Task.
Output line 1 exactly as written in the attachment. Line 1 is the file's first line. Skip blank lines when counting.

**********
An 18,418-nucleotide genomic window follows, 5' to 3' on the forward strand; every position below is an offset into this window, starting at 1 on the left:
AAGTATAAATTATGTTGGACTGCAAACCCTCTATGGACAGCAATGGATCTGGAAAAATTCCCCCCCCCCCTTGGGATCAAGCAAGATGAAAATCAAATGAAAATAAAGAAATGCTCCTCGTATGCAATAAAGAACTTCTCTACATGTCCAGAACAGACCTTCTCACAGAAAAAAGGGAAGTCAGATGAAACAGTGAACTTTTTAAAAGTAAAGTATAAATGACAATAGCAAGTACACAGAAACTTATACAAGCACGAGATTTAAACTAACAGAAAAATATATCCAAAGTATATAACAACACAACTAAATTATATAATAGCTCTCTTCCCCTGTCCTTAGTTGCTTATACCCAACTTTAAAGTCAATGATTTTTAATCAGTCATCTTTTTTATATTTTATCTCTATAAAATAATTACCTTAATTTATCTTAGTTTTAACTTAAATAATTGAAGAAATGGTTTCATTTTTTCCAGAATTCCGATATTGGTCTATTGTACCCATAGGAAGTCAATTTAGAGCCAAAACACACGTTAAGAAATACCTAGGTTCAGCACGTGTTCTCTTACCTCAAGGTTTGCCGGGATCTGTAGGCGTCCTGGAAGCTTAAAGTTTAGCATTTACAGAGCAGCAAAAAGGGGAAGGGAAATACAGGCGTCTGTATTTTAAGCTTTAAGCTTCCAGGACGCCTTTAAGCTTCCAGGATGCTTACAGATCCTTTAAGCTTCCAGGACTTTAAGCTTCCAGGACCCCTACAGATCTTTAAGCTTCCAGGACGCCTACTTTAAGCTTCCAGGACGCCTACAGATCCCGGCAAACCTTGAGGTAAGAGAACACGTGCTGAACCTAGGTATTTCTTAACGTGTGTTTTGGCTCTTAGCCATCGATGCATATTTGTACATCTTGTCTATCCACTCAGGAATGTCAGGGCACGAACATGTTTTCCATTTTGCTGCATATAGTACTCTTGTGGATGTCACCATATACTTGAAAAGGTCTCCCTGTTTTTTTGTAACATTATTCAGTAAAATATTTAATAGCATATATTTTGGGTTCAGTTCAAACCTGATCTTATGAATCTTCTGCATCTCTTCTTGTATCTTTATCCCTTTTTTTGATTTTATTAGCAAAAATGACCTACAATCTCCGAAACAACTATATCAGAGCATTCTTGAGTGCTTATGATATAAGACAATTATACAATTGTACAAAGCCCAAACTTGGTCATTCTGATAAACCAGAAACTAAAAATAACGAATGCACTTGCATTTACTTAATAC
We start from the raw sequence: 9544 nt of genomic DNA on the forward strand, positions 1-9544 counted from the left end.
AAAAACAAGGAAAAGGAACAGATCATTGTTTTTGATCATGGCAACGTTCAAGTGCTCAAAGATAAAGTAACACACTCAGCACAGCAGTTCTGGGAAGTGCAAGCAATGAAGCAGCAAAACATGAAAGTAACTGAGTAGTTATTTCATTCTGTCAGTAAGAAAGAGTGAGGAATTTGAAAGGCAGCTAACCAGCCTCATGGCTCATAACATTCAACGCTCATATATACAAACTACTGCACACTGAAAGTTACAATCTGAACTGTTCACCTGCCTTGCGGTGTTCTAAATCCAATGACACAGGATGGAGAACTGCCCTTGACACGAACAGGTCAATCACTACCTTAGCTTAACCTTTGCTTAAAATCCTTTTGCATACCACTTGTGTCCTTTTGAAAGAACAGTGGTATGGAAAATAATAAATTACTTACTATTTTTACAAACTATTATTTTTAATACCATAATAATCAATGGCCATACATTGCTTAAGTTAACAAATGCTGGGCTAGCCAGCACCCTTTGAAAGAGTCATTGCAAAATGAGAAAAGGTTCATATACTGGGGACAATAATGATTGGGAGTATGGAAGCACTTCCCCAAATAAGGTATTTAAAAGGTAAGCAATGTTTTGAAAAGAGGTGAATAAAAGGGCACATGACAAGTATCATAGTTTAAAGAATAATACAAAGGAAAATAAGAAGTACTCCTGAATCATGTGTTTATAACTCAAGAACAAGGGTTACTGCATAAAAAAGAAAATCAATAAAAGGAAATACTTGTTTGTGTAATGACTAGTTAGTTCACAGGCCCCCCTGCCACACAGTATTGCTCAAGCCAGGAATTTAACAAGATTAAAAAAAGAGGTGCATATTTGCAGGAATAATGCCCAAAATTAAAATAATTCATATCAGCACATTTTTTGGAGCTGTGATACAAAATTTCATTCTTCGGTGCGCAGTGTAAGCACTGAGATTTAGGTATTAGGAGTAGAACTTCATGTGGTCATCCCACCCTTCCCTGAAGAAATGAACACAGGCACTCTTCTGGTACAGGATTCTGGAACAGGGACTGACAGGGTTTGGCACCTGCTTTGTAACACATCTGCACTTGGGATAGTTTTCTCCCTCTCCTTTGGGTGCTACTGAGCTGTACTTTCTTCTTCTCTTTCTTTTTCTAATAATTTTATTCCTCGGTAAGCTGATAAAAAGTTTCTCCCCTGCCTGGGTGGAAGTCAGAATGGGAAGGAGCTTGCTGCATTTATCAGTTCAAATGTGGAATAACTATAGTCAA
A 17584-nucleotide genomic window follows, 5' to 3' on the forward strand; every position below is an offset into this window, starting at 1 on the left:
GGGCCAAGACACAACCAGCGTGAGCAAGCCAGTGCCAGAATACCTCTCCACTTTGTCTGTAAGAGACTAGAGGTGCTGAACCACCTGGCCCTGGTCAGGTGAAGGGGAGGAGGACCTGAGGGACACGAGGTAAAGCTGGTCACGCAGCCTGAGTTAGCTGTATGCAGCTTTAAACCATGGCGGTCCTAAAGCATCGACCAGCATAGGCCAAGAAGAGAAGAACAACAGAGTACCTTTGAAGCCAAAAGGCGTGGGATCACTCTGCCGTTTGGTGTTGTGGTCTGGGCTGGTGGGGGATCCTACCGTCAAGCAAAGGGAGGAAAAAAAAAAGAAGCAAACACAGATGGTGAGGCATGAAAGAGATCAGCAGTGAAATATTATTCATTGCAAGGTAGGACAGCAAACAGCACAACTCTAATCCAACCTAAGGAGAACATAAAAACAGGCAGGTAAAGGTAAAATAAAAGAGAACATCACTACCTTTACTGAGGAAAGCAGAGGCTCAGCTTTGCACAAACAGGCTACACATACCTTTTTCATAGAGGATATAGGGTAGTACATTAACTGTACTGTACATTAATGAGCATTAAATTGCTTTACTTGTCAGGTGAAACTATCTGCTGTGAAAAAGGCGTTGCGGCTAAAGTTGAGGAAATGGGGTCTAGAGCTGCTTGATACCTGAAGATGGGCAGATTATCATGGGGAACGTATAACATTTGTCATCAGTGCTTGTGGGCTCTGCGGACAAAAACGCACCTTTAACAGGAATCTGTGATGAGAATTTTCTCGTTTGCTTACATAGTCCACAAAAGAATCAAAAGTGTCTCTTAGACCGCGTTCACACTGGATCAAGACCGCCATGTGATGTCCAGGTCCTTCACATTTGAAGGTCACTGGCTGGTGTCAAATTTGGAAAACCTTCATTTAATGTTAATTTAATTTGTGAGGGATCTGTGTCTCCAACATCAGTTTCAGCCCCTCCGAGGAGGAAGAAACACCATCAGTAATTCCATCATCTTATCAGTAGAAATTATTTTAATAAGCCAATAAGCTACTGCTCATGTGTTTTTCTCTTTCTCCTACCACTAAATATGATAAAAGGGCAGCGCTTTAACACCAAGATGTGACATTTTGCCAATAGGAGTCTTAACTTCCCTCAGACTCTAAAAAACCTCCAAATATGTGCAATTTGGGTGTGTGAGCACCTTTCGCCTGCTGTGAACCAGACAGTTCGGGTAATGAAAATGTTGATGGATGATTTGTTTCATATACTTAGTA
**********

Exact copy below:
An 18,418-nucleotide genomic window follows, 5' to 3' on the forward strand; every position below is an offset into this window, starting at 1 on the left: